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Former Zambia President Rupiah Banda to Lead Carter Center Delegation for Kenya's Election

CONTACT: In Atlanta, Deborah Hakes 1 404-420-5124; In Nairobi, Stéphane Mondon +254- 727-582-926

The Carter Center announced today that former Zambia President Rupiah Banda and Carter Center Vice President for Peace Programs Dr. John Stremlau will co-lead the Center's 60-person delegation representing 29 nations to observe Kenya's March 4 elections.

President Banda and Dr. Stremlau will meet with key stakeholders including the Independent Election and Boundaries Commission, political parties, independent candidates, civil society organizations, and the international community, and will observe polling, counting, and tabulation on election day.

The Carter Center urges the Independent Election and Boundaries Commission to address technical issues that arose during the recent polling simulation to ensure a smooth voting process. The Center further encourages political parties, movements, and independent candidates to demonstrate commitment to the ideals of democracy and appeal to their supporters to respect the rule of law and the codes of conducts signed by candidates and political parties.

The Carter Center's long-term observers have been deployed since January and are now joined by short-term observers to be briefed in Nairobi and deployed ahead of election day. The Center is observing Kenya's election at the invitation of the Independent Election and Boundaries Commission and the welcome of political parties.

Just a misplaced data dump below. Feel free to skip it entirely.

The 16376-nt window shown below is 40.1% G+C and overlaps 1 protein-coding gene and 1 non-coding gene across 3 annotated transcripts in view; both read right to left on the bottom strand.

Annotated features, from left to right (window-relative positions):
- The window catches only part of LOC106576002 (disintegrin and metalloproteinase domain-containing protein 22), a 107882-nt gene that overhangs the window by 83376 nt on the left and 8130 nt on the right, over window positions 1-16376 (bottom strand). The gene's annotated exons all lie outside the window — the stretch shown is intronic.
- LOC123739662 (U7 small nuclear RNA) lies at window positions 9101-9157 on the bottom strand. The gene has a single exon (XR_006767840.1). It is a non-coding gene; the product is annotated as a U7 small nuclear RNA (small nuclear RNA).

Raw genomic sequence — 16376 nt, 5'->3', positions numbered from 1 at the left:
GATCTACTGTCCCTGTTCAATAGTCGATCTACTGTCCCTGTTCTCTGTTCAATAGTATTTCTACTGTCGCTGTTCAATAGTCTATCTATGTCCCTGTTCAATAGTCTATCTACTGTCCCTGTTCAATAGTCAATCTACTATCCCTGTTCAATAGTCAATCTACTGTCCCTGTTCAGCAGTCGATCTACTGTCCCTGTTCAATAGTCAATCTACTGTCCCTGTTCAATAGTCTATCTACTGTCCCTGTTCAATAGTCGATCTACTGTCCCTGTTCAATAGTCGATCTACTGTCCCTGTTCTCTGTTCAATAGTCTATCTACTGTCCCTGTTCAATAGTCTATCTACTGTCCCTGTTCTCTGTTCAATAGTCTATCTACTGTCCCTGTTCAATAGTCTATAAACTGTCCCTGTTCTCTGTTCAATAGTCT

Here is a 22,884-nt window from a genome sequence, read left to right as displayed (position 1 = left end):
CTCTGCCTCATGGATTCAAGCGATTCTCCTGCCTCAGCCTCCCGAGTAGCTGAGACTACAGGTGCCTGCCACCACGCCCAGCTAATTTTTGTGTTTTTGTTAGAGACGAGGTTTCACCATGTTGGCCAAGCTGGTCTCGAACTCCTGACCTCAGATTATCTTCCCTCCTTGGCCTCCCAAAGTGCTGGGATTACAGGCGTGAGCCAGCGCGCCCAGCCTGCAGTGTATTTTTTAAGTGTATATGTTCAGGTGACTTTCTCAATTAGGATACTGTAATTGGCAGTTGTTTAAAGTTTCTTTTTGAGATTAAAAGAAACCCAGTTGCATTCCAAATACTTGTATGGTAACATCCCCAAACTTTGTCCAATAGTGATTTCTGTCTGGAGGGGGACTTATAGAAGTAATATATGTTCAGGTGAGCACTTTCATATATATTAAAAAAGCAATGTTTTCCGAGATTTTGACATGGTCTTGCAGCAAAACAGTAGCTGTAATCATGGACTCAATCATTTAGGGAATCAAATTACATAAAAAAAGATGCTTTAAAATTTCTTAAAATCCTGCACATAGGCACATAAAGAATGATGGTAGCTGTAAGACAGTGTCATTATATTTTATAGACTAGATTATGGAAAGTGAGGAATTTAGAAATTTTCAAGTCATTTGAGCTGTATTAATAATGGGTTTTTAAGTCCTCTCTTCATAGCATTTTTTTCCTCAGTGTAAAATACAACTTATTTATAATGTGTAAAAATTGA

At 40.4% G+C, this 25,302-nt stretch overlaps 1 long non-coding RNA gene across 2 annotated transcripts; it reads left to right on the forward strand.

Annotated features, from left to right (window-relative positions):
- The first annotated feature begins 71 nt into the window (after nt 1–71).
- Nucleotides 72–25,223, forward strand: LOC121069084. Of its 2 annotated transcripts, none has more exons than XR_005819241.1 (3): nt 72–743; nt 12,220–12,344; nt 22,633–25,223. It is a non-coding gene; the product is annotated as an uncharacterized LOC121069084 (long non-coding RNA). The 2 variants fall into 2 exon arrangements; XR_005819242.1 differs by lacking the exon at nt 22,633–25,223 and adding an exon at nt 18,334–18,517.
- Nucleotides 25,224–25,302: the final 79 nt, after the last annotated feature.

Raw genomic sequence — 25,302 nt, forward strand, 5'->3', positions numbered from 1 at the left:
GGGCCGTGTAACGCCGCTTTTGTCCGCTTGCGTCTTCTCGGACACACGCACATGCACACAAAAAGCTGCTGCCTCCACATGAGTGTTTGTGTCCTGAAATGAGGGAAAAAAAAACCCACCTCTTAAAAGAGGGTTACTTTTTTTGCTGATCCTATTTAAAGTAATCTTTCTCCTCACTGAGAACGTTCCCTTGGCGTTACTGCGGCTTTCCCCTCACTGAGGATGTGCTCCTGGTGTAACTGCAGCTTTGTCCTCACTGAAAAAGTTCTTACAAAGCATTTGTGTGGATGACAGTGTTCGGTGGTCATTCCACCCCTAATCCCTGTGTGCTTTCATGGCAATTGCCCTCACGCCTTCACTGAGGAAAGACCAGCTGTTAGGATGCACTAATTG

The Center's observation mission is conducted in accordance with the Declaration of Principles for International Election Observation and Code of Conduct that was adopted at the United Nations in 2005 and has been endorsed by 37 election observation groups. The Center assesses the electoral process based on Kenya's national legal framework and its obligations for democratic elections contained in regional and international agreements.

The Center's previous statements on the Kenyan election process may be found at The Center will release its preliminary findings on the Kenya election shortly after the process concludes.


"Waging Peace. Fighting Disease. Building Hope."
A not-for-profit, nongovernmental organization, The Carter Center has helped to improve life for people in more than 70 countries by resolving conflicts; advancing democracy, human rights, and economic opportunity; preventing diseases; improving mental health care; and teaching farmers in developing nations to increase crop production. The Carter Center was founded in 1982 by former U.S. President Jimmy Carter and his wife, Rosalynn, in partnership with Emory University, to advance peace and health worldwide. Please visit to learn more about The Carter Center.

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